Author popularity: an exploratory study based on Roald Dahl
journal contributionposted on 10.08.2005 by Sally Maynard, Cliff McKnight
Any type of content formally published in an academic journal, usually following a peer-review process.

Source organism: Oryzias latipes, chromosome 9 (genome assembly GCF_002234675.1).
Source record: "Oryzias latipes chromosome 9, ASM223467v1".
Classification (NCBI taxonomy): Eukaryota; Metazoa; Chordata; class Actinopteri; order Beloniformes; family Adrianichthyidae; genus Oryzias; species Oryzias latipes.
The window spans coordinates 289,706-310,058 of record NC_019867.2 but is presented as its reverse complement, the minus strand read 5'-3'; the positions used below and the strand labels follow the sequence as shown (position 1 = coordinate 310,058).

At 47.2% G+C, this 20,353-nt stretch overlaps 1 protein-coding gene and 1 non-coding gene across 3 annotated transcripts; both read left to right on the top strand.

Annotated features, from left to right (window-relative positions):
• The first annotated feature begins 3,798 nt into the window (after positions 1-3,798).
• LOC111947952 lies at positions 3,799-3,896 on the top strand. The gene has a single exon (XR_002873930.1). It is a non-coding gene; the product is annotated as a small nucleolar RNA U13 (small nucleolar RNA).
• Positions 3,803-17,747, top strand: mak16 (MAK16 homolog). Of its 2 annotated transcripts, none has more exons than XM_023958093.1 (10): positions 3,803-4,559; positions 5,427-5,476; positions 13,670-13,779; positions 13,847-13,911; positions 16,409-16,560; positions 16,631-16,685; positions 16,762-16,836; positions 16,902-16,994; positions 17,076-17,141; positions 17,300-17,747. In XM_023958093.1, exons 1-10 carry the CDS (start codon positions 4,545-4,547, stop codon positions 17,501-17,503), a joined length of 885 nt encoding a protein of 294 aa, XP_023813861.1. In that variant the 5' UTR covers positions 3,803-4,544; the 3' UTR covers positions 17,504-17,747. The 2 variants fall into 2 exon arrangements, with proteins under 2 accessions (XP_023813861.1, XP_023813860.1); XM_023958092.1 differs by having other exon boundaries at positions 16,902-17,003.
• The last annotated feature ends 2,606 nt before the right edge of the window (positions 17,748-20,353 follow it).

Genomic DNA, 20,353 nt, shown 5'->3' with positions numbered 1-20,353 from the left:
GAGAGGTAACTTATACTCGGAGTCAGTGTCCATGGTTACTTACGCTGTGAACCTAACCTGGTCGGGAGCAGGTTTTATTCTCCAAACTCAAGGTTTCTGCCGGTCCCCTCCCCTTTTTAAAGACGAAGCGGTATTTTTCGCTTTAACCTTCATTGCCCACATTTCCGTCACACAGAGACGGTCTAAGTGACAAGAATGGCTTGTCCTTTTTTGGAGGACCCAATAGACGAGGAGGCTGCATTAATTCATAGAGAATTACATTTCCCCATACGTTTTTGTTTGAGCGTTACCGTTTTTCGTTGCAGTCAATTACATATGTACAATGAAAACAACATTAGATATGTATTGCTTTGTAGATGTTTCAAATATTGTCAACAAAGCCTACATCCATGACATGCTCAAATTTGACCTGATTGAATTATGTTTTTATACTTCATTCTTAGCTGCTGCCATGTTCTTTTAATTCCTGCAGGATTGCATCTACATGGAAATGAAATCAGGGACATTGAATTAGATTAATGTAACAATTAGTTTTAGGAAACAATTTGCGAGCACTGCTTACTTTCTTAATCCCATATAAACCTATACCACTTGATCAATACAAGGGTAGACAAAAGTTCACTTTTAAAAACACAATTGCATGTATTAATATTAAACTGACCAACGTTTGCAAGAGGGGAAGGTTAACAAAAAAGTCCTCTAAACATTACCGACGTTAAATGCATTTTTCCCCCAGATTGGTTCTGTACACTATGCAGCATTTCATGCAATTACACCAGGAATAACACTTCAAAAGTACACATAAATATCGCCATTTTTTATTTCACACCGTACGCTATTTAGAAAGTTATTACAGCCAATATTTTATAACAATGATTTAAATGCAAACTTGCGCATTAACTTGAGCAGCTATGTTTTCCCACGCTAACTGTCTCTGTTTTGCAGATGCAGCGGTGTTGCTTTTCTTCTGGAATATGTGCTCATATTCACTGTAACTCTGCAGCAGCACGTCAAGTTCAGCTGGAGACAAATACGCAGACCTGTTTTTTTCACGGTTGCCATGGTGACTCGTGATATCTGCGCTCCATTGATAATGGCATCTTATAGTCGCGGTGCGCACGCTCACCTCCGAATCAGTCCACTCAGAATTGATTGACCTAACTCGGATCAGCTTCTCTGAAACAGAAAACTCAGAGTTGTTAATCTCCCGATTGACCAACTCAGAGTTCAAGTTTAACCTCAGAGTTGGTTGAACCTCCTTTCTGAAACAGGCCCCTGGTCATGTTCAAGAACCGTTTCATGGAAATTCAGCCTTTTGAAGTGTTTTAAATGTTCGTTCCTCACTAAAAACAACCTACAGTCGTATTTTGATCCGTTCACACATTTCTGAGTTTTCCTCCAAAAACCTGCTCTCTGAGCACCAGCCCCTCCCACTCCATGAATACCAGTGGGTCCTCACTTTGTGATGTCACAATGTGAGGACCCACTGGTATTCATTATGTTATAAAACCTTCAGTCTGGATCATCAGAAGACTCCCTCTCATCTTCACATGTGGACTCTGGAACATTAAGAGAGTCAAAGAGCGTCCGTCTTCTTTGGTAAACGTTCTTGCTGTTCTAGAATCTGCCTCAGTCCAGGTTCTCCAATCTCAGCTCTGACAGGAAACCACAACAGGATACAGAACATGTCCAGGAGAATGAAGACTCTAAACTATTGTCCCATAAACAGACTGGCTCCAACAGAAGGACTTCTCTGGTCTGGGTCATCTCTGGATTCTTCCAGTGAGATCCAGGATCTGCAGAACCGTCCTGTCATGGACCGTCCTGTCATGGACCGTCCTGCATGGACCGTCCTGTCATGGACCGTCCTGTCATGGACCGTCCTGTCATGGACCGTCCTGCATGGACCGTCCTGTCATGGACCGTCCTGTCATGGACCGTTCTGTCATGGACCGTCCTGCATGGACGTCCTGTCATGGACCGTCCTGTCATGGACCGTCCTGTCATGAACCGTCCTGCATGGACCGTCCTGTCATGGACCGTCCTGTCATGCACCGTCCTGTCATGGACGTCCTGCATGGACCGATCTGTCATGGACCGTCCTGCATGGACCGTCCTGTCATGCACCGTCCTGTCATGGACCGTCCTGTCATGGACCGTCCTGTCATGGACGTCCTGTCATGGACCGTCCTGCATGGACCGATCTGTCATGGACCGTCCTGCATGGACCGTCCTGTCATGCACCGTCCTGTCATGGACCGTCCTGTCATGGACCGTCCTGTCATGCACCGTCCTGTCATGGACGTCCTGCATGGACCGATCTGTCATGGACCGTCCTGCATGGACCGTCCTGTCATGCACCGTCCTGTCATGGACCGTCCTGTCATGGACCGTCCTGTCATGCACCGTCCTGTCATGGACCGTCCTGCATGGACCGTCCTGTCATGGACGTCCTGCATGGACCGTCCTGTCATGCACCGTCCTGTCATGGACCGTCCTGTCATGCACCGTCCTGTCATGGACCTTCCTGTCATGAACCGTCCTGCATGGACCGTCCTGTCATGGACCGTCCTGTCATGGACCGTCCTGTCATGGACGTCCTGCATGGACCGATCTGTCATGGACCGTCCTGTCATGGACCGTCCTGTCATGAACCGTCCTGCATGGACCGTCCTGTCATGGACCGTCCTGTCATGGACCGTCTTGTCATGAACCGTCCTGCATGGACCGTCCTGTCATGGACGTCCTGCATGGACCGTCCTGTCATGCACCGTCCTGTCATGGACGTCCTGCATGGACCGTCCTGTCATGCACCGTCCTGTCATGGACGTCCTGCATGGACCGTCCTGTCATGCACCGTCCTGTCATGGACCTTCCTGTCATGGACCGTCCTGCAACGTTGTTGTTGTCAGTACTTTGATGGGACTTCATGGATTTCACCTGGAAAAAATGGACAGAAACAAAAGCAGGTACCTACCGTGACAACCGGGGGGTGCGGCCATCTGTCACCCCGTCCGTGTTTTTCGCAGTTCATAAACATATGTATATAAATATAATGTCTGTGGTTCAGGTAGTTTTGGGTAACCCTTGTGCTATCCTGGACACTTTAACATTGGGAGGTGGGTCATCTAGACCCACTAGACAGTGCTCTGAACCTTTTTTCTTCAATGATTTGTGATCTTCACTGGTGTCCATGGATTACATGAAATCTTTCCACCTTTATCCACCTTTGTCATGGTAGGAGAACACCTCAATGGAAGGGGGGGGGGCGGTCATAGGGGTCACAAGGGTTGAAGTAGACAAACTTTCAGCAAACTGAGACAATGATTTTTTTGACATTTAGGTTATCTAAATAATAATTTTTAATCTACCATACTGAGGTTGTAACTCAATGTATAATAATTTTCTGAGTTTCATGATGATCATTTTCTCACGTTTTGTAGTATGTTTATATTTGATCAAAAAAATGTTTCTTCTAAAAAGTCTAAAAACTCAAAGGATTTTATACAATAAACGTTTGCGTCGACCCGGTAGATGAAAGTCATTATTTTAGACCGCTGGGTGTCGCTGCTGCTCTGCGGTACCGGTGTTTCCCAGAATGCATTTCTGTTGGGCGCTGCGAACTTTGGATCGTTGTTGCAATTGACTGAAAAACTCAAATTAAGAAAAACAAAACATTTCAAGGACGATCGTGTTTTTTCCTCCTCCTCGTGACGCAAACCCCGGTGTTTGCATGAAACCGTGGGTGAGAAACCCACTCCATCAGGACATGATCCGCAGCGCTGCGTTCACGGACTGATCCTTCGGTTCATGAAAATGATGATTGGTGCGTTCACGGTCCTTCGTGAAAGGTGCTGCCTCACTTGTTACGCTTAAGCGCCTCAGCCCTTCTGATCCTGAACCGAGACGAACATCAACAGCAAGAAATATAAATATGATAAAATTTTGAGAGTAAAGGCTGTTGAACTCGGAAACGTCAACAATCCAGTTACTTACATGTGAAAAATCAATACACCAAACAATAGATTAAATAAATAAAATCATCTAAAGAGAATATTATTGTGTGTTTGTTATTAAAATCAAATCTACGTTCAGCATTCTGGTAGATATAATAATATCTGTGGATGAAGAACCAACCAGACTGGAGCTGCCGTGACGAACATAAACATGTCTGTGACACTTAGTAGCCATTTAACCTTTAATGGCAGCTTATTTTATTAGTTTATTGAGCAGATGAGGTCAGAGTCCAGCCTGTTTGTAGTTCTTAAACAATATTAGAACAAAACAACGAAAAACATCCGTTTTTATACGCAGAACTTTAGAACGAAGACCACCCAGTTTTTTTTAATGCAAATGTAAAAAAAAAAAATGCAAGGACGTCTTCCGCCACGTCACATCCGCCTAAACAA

The study described here is an attempt to identify the elements which make an author popular. Emphasising the views of children themselves, rather than critics, parents and other adults, the research investigates the popularity with young readers of the writer Roald Dahl. The repertory grid technique is used as the means of eliciting children’s views, and reasons for selecting this as the method are presented. Some informative constructs are identified by the participants in the study and it is reported that the participants found some qualities and characteristics in common between works by Dahl, thereby rendering them different from other books. Although constraints on participant numbers mean that the study can only be seen as a “first step” towards a clearer understanding of children's liking for works by Roald Dahl, it is argued that an attempt has been made to discover the opinions of the readers themselves by speaking to children, rather than simply considering the views of adults. Recommendations for future research are made.
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